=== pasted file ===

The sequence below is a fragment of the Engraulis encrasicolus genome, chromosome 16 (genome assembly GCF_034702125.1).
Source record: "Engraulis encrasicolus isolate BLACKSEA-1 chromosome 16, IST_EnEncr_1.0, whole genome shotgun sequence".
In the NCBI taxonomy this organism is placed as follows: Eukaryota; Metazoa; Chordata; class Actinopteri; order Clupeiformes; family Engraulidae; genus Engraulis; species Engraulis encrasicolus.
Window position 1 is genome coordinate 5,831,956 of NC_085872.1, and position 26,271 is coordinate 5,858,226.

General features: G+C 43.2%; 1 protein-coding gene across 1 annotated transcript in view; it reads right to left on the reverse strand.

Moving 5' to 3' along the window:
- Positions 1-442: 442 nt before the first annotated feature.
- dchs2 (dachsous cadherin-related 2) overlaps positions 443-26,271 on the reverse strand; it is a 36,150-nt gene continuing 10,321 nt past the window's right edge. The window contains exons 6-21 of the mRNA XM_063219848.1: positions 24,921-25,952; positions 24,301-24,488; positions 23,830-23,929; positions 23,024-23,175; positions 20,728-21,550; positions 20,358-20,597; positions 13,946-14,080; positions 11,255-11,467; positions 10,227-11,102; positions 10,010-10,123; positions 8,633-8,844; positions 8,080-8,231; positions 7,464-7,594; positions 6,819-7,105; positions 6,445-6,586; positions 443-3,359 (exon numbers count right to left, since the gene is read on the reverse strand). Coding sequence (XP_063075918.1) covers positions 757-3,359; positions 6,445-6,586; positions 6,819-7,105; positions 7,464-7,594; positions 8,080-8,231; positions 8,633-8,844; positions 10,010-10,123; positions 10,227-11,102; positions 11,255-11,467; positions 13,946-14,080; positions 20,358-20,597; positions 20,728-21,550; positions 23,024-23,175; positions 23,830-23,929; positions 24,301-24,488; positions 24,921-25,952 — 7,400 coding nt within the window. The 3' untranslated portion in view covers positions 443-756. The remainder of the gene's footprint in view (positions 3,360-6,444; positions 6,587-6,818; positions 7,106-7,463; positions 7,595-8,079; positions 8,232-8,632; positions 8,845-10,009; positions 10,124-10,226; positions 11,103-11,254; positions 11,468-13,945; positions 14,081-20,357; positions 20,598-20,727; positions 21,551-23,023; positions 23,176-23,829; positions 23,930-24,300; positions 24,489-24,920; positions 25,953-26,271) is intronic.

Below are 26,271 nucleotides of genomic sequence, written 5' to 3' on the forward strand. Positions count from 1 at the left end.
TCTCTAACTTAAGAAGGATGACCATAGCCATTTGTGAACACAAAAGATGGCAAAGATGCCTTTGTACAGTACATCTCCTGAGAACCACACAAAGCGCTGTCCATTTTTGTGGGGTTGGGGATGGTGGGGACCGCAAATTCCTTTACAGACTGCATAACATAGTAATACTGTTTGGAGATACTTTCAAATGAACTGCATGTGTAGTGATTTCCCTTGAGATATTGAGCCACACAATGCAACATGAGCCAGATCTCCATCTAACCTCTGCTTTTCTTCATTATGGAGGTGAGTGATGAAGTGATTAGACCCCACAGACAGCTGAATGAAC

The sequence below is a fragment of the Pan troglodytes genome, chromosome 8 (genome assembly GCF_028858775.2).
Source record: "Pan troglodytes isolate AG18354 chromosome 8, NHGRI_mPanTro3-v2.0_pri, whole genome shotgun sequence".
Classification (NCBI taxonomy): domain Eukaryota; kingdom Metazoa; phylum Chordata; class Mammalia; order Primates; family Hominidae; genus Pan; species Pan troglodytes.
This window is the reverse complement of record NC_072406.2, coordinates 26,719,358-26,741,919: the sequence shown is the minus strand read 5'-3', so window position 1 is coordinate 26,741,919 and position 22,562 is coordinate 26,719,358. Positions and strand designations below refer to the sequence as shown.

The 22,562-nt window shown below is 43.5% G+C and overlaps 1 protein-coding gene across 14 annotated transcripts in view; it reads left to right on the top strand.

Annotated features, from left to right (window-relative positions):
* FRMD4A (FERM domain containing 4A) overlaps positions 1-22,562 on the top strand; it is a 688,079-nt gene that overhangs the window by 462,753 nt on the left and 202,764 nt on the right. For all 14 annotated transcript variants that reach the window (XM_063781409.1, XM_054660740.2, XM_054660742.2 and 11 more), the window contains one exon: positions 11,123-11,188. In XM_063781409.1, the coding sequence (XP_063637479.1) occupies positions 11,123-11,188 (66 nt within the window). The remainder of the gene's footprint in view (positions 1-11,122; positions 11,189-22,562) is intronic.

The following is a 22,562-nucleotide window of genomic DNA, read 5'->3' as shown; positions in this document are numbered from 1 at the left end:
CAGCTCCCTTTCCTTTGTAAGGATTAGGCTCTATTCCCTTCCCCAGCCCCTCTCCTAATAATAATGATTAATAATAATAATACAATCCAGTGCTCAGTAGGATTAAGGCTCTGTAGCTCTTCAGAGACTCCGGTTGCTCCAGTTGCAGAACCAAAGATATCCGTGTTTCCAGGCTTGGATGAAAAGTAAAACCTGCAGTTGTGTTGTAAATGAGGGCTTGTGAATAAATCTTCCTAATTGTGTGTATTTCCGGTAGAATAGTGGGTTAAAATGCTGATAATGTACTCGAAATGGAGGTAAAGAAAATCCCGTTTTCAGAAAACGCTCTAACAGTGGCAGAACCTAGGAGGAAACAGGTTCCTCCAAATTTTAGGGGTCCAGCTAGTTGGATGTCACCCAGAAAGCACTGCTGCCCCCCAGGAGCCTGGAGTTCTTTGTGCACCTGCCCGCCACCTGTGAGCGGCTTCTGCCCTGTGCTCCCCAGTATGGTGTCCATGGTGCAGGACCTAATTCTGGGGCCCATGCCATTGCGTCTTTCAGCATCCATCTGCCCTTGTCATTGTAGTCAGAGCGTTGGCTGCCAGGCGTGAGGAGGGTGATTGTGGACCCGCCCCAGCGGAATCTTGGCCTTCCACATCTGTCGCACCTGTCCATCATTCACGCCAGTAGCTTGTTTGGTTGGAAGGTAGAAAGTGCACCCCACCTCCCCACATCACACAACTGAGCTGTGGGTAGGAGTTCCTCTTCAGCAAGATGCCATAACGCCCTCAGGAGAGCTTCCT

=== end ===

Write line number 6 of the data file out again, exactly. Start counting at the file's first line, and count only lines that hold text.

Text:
Moving 5' to 3' along the window: